Today’s Political Comment

Courtesy of Mark Evanier’s blog. Mark said everything that needed to be said in this fine entry. Something that needs to be spread around.

Published Wednesday, December 24, 2014 at 12:36 AM.

Rudy Giuliani and other right-wing figures are blaming the recent murder of two New York policemen in part on Barack Obama’s anti-cop rhetoric. Giuliani said, “We’ve had four months of propaganda, starting with the president, that everybody should hate the police.” Trouble is, nobody can cite anything the president has said that fits that description.

The Washington Post fact-checker gave Giuliani’s claims four Pinocchios, their highest lie rating. Politifact gave them a “Pants on Fire,” their highest lie rating.

So what you have here is the old, sleazy trick. Something happens in the news that you think will upset people or can be used to upset them…and you run out and blame it on your political opponents in order to score points against them. There seems to be no tragedy that some people won’t use for this purpose. Giuliani, of course, has exploited 9/11 so much that it’s hard to remember that was a date on which he actually impressed people with his leadership.

We have something like 780,000 police officers in this country. My sense is that well over 95% of them are good men and women who follow procedures and do good for their communities. Still, everyone knows there are some bad ones who perhaps shouldn’t be wearing the uniform. That’s why every police force has an Internal Affairs division or some department that tries — without total success — to weed out the bad ones before they do real damage. [Insert some Jack Webb quote here.]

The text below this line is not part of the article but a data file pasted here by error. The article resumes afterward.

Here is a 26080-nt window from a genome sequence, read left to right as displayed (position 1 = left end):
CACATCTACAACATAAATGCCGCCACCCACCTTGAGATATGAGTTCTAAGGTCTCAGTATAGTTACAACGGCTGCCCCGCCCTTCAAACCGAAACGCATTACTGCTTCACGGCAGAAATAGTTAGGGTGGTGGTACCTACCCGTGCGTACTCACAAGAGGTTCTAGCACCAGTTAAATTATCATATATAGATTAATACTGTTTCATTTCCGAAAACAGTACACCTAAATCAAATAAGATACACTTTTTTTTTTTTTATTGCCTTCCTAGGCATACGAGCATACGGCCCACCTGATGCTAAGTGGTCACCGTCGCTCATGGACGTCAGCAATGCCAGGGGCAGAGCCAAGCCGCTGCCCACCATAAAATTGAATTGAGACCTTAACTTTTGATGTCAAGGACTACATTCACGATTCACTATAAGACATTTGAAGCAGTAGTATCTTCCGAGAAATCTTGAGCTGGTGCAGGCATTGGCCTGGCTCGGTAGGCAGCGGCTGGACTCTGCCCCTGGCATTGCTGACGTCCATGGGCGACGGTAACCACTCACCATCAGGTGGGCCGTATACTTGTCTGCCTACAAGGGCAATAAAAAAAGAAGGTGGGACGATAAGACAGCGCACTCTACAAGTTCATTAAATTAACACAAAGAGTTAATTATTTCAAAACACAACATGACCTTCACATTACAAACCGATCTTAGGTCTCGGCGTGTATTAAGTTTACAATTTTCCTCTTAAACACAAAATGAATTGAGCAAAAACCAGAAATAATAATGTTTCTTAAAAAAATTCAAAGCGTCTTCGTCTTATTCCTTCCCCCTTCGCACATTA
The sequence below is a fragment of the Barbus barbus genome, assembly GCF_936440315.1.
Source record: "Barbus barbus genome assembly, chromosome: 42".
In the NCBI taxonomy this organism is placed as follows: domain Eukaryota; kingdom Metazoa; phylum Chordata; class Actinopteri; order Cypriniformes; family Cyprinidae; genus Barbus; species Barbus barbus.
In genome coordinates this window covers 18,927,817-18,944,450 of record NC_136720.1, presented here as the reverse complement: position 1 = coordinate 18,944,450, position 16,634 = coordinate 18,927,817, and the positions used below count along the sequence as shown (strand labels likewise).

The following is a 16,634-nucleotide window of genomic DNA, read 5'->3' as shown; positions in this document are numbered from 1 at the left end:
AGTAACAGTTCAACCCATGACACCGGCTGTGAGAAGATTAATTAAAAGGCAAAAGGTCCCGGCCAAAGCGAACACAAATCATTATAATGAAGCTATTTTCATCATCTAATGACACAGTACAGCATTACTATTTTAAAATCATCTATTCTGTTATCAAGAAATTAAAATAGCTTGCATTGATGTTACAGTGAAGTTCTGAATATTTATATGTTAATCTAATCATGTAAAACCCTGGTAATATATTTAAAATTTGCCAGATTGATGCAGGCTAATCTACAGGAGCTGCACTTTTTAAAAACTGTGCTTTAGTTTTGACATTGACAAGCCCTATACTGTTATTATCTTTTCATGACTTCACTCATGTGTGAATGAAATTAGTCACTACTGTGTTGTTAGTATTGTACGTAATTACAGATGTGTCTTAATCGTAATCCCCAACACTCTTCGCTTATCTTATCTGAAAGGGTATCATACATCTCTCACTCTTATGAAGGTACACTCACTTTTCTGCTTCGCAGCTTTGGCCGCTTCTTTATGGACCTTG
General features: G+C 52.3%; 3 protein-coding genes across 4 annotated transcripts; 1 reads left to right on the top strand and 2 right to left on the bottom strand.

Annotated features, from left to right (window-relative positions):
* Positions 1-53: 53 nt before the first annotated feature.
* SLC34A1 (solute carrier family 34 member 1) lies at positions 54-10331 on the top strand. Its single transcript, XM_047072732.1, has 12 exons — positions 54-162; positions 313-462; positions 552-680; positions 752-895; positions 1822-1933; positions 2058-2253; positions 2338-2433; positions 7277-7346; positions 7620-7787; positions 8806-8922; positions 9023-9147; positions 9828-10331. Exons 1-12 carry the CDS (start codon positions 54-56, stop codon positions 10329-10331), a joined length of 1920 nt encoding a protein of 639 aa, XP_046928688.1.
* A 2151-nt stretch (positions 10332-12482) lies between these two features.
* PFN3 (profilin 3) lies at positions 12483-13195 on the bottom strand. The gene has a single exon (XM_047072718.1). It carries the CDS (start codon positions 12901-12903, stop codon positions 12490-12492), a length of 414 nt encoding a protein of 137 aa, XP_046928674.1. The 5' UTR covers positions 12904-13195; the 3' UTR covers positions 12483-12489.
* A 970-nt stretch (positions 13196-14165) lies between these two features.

There ought to be some way to criticize the few bad ones without being accused of hating all police officers and spreading “anti-cop” hatred. But in this country, we always hide our positions behind sacred cows. It’s very hard to criticize any U.S. military policy without being accused of hating the troops.

Personally, I think it’s horrible when any police officer is killed. I also think it’s horrible when any unarmed civilian is killed. Those two views are not mutually exclusive. The latter is probably unavoidable on some occasions but we do have a few recent instances where the necessity seems quite arguable and worthy of investigation and discussion.

And we have people trying to shut down those arguments under the guise of protecting our police. I don’t think it does. I don’t think anything breeds hostility between police officers and those they serve and protect more than the belief that the “fix” is always in; that cops can do any damn thing they want and not be held accountable if they exceed their authority. Too many people believe that and they have too many recent examples to prove it.